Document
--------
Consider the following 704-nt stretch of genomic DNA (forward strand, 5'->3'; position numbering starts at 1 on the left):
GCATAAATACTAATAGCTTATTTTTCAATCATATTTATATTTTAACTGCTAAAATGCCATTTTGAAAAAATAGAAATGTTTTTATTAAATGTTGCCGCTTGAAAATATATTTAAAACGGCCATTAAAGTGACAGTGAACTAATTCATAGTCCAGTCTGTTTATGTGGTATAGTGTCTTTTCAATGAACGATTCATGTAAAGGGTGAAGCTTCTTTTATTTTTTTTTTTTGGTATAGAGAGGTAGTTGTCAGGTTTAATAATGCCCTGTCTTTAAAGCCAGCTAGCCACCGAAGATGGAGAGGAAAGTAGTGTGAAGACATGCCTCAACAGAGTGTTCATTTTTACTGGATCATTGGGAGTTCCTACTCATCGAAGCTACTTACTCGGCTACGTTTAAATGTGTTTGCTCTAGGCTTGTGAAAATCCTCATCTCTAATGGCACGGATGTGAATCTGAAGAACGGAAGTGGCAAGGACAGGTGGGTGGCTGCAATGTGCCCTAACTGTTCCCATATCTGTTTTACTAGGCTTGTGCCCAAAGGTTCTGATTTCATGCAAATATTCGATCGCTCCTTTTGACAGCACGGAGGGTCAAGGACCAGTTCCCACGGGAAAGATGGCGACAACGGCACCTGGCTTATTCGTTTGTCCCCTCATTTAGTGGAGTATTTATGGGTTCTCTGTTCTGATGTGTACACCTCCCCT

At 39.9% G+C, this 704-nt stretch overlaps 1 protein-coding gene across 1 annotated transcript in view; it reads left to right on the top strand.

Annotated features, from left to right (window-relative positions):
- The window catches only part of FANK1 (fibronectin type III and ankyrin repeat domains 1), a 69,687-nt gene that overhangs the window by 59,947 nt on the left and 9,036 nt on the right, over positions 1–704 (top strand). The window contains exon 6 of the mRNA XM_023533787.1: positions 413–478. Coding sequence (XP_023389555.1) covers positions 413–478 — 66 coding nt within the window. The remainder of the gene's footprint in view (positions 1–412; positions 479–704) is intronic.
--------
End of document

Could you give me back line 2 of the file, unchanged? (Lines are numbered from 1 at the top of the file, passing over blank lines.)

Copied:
GCATAAATACTAATAGCTTATTTTTCAATCATATTTATATTTTAACTGCTAAAATGCCATTTTGAAAAAATAGAAATGTTTTTATTAAATGTTGCCGCTTGAAAATATATTTAAAACGGCCATTAAAGTGACAGTGAACTAATTCATAGTCCAGTCTGTTTATGTGGTATAGTGTCTTTTCAATGAACGATTCATGTAAAGGGTGAAGCTTCTTTTATTTTTTTTTTTTGGTATAGAGAGGTAGTTGTCAGGTTTAATAATGCCCTGTCTTTAAAGCCAGCTAGCCACCGAAGATGGAGAGGAAAGTAGTGTGAAGACATGCCTCAACAGAGTGTTCATTTTTACTGGATCATTGGGAGTTCCTACTCATCGAAGCTACTTACTCGGCTACGTTTAAATGTGTTTGCTCTAGGCTTGTGAAAATCCTCATCTCTAATGGCACGGATGTGAATCTGAAGAACGGAAGTGGCAAGGACAGGTGGGTGGCTGCAATGTGCCCTAACTGTTCCCATATCTGTTTTACTAGGCTTGTGCCCAAAGGTTCTGATTTCATGCAAATATTCGATCGCTCCTTTTGACAGCACGGAGGGTCAAGGACCAGTTCCCACGGGAAAGATGGCGACAACGGCACCTGGCTTATTCGTTTGTCCCCTCATTTAGTGGAGTATTTATGGGTTCTCTGTTCTGATGTGTACACCTCCCCT